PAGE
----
You Tube for Authors

Over at Civil Warriors Ethan Rafuse has posted a video by Wayne Wei-siang Hsieh, author of West Pointers in the Civil War: The Old Army in War and Peace, in which Wayne responds to a line in Ethan’s review of Wayne’s book in The Journal of Military History.  As before, when you click on Civil Warriors you get a warning that it is an attack site, although to the best of my knowledge it is not (I can think of a few blogs where that would be appropriate in a different way).

After I watched Wayne’s response to the review, I noticed that it was one of four videos he’s offered: you can access them all here.  It appears that Wayne’s a Dodgers fan … lfnb%$woi!*ne[opbn}v

… excuse me, but it’s really hard to type when one’s laughing uncontrollably.

Watch Wayne’s videos, and then tell me what you think of this method of an author discussing a book as opposed to, say, the old tried and true methods of eleven years ago, namely … this.

 

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11 thoughts on “You Tube for Authors

  1. Civil Warriors has been hacked again.
    Clicking it brought up a” WARNING CLICKING THIS SITE MAY HARM YOU COMPUTER”

  2. Just curious, Ray … did you actually read my blog entry?

    “As before, when you click on Civil Warriors you get a warning that it is an attack site, although to the best of my knowledge it is not (I can think of a few blogs where that would be appropriate in a different way).”

    A reminder to all … I no longer post at Civil Warriors, and I’m not part of the team of bloggers there. Both Ethan and Mark are good friends of mine, but you’ll have to direct your comments about their blog to them.

  3. Did Wayne have another option, has he been invited to be on such a show? I like C-Span and Book TV, they make better sunday morning viewing than the talking head political shows. that is {if there isn’t an F1 race on}

    How did you get on Booknotes, a show I watch and like.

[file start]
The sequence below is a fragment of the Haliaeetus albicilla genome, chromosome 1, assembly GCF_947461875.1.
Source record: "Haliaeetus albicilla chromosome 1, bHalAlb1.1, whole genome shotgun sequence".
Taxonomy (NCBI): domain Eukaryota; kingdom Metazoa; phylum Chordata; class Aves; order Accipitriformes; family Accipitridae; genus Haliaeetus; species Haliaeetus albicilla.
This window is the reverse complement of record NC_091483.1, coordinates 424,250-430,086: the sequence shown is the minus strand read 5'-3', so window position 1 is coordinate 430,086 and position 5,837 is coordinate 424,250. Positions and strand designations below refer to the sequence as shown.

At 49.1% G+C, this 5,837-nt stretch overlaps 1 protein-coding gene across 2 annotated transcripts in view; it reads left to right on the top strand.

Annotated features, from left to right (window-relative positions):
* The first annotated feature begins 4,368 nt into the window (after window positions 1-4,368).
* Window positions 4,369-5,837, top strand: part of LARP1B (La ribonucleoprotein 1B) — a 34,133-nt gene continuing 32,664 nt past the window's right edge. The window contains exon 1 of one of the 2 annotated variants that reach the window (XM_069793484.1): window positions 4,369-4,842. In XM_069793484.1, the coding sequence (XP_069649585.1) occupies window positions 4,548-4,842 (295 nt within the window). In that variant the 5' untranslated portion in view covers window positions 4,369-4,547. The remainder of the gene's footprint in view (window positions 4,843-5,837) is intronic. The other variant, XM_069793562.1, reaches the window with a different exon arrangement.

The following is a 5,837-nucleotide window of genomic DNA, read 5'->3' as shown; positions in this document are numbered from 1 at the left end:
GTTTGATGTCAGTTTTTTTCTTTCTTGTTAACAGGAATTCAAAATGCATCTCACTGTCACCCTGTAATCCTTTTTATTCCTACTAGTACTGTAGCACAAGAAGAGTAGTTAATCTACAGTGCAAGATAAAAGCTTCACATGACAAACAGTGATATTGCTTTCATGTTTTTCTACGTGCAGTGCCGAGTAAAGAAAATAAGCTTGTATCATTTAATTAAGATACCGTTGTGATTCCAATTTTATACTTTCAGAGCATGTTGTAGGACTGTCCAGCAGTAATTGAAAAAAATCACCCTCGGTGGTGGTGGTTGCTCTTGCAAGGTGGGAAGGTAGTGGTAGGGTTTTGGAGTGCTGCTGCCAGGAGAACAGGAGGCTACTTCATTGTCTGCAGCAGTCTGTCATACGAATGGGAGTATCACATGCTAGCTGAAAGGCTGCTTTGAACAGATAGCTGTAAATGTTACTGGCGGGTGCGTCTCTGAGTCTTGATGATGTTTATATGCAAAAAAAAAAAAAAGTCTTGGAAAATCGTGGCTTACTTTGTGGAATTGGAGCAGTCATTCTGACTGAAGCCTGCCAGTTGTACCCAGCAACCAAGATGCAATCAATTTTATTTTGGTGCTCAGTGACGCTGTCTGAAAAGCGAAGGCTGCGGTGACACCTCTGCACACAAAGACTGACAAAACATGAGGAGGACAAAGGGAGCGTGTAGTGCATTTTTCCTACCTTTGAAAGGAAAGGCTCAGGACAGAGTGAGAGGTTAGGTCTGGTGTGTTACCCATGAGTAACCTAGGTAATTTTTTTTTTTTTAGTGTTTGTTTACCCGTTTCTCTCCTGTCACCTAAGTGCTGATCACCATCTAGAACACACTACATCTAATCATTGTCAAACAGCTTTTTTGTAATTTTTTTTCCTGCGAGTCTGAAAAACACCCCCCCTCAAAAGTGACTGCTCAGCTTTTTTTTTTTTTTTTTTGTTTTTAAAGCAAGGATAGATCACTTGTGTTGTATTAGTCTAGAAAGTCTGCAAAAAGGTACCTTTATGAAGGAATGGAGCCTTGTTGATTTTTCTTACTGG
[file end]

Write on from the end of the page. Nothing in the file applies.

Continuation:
Did you’re publisher or agent arrange it, does the show contact people it thinks have worthwhile books out? I assume the former but I am curious

    Lamb has a style rare for interviewers these days in that he lets the subject do the talking and doesn’t use the show to showcase himself.and his opinions.

    Wayne in his bit seems to back up what Ethan said of the book.
    That being the title and content don’t really match. That doesn’t mean it isn’t a good book.
    nor does it seem Ethan attacked the value of the content of the book

    • Brian Lamb decided who he wanted to have on Booknotes (one could be on it only once). He’s an interesting fellow. That day I also taped a second show on Henry Adams. The people at C-SPAN were very nice.

      I don’t know what Wayne’s options have been, but he’s chosen YouTube to do something, and I was curious as to what people thought.

  4. It’s always better to have an intelligent interloculator to help focus your comments. Wayne has a tendency to ramble and get off on tangents. And he really should have more than one shirt and tie. ;)

    As to the book, it’s in my “to read” pile so I haven’t read it yet, but this makes the third time I’ve heard Wayne speak about it, and solely from his presentations I don’t believe he’s made a persuasive case that the reason the Civil War lasted as long as it did was the presence of West Pointers on both sides. Did the size of the confederacy have nothing to do with it? The rifled musket? Defenders fighting behind breastworks?

    It seems to me his claim is really making too much out of a single factor that may have had an influence on the length of the war.

  5. Nice interview on “Ulysses S. Grant 1822-1865: Triumph over Adversity.” It’s always impressive to see an interviewer and interviewee actually stay on topic and productively cover so much ground.

    But (along the lines noted in Lamb’s conclusion) it does give rise to the question: When can readers hope to read a volume called “Ulysses S. Grant 1865-85: The Struggle for Justice and Reconciliation” (or some such title)? Any idea?

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